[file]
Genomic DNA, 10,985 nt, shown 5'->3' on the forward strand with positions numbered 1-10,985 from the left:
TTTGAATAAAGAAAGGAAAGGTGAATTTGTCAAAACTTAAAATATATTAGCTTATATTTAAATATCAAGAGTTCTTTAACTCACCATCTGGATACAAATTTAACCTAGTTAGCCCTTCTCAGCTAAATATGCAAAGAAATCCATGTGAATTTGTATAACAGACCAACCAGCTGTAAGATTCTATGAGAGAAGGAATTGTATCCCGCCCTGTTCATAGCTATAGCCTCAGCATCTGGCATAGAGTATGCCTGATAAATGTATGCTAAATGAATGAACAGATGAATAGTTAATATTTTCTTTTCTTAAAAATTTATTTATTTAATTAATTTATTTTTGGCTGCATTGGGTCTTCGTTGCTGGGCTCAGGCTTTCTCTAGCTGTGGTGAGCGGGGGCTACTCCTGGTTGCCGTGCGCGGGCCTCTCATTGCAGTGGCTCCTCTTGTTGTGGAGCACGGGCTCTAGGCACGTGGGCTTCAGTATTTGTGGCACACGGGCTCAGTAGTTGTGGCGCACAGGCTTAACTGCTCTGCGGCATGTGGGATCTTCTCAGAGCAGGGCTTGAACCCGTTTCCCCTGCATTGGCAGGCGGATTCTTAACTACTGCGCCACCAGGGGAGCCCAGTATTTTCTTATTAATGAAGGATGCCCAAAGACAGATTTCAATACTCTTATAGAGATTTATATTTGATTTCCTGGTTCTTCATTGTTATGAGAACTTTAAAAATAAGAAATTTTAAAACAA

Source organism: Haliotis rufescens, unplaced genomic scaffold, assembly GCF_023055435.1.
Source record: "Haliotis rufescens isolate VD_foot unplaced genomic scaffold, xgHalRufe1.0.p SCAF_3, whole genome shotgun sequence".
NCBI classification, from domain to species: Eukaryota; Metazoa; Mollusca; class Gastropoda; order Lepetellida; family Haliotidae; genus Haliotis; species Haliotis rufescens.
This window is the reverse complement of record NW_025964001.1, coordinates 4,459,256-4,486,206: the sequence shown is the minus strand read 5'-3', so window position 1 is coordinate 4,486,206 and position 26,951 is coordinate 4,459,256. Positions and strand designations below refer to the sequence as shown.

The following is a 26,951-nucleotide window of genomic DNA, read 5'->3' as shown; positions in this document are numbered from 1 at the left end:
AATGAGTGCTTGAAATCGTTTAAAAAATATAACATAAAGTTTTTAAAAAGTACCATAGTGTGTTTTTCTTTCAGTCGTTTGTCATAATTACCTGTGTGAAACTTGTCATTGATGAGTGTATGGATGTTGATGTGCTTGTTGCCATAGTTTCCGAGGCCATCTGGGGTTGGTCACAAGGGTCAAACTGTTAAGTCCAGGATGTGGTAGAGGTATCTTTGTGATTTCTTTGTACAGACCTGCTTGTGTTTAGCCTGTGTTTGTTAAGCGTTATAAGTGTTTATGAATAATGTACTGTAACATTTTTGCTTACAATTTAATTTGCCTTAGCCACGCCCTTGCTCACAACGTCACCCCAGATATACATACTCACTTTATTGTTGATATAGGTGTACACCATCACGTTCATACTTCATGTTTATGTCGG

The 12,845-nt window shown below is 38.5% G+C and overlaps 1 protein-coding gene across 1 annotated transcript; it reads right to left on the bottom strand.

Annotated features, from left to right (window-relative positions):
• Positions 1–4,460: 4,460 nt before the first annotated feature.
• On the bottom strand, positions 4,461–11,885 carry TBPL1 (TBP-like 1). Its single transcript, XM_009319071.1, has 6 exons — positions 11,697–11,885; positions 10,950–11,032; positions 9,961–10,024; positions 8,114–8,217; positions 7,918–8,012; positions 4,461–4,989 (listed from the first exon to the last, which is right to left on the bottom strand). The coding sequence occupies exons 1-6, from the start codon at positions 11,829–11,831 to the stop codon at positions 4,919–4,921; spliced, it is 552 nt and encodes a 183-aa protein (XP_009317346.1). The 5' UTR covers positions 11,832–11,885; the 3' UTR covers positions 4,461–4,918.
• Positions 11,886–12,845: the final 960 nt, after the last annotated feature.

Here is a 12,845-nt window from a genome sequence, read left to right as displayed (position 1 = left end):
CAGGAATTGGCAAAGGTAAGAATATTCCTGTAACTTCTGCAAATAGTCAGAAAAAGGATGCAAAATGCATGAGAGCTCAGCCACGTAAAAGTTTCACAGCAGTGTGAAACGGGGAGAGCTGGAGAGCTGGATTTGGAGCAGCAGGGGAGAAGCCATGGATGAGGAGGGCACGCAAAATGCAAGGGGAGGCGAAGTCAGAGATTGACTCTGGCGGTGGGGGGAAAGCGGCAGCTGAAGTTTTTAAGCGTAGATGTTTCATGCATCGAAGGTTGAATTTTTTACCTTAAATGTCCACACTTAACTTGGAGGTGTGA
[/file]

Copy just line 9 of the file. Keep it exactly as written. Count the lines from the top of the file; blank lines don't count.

The 12,845-nt window shown below is 38.5% G+C and overlaps 1 protein-coding gene across 1 annotated transcript; it reads right to left on the bottom strand.